You might also consider going up to a 9" or 10" chef's knife. There are good arguments to be made for the longer knife, even if you're doing little, detailed stuff. You shouldn't ever really be using the point of a chef's knife for anything (even on a 6" or 8" knife, it's too far from the handle for good control), so the point being farther from the handle doesn't matter. The extra blade length lets you comfortably slice larger stuff, and for little stuff, you can just use the part of the blade close to the handle. The extra mass of the blade actually helps make cuts smoother and more consistent.

Some people do find a long knife intimidating. My wife always selects the smallest possible knife (sometimes smaller than is really reasonable) for any given task.

The handle on the Shun Classic line doesn't really have a swell, although it tapers slightly - it is a bit narrower towards the blade.

One note - the handle profile is a bit triangular and is DEFINITELY intended for use in a specific hand. I'm right handed and all my Shun Classics are the right-handed versions. They are extremely comfortable in the right hand. You can, of course, use them in the opposite hand, but it's a bit uncomfortable.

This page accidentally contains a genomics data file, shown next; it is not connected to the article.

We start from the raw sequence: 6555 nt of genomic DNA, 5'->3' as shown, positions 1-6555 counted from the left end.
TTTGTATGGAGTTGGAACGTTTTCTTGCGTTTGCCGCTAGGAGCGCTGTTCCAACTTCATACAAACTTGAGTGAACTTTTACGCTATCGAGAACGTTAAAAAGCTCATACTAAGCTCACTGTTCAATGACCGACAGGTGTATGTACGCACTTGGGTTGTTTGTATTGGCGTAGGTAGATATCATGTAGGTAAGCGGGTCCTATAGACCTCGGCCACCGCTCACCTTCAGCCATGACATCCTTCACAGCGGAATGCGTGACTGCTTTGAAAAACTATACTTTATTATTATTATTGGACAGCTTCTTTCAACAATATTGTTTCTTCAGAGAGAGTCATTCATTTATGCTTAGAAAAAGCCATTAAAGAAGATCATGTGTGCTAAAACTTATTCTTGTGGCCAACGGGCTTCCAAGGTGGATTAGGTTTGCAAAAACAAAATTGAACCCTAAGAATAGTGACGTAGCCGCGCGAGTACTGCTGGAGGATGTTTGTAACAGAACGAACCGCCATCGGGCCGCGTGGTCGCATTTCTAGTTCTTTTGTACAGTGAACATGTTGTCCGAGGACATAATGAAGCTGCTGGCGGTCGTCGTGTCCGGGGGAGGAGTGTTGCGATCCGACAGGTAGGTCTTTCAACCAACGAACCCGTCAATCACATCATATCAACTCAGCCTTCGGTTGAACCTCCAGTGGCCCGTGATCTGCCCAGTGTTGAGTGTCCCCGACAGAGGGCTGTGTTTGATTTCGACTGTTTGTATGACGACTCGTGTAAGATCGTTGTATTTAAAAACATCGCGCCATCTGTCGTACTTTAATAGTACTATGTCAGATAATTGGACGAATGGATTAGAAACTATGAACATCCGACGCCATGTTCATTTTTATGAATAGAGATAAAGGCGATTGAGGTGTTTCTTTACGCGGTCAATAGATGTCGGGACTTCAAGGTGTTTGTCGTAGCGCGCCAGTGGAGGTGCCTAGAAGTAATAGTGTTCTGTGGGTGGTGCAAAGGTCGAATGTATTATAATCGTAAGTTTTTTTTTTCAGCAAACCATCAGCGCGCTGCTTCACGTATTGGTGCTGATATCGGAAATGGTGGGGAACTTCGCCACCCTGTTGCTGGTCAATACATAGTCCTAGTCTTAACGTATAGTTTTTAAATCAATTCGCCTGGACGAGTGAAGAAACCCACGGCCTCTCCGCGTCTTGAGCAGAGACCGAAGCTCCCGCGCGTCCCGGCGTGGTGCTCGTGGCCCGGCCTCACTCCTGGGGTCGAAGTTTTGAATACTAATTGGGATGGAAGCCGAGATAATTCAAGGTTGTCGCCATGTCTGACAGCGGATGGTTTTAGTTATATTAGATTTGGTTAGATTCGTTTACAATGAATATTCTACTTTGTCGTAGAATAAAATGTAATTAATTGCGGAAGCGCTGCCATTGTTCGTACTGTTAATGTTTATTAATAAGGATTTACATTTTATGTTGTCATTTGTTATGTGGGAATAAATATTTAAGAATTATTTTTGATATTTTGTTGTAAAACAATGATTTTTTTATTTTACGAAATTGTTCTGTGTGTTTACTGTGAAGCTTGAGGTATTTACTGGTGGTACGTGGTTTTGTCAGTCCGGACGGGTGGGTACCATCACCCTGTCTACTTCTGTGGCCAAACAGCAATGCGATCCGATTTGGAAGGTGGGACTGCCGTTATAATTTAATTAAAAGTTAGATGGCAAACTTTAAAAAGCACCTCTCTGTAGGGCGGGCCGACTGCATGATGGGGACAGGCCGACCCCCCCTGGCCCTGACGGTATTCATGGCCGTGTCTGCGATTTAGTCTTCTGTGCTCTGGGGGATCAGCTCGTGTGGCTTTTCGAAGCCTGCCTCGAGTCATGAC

Details on the handle profile here:

https://shun.kaiusaltd.com/blo...and-d-shaped-handles

As far as corrosion or chipping - I have not had any problems.

Most of Shun's knives (including the Classic line) use a laminated construction with a layer of a high quality stainless blade steel (used to be VG-10, now something called VG-MAX that is apparently based on VG-10) sandwiched between pieces of very stainless Damascus steel. Shun hardens these knives so that the VG-10/VG-MAX steel is at 60-61 RC.

More traditional Japanese kitchen cutlery is usually made out of carbon steel and is sometimes hardened as high as 65 RC. This is where the concerns about chipping and corrosion come from. Knives like Shun's Classic line are made out of steel that is both stainless and softer so it's less likely to corrode or chip.

Even with the more traditional Japanese knives, corrosion isn't really a concern if you take decent care of the knives (don't leave them wet in the sink overnight, don't put them in the dishwasher), and chipping mostly occurs when you are using a knife for something it isn't really intended for - when you say "oh, just this once I'll use my chef's knife for hacking through the bones in this chicken" or whatever. If you're using a western knife, particularly an inexpensive one, with a thick blade made out of soft steel, you can get away with this and probably the worst that will happen is the edge gets rolled a little bit and the knife seems dull. With a Japanese knife that has a thinner blade sharpened to a thinner angle made out of much harder steel, you might chip it.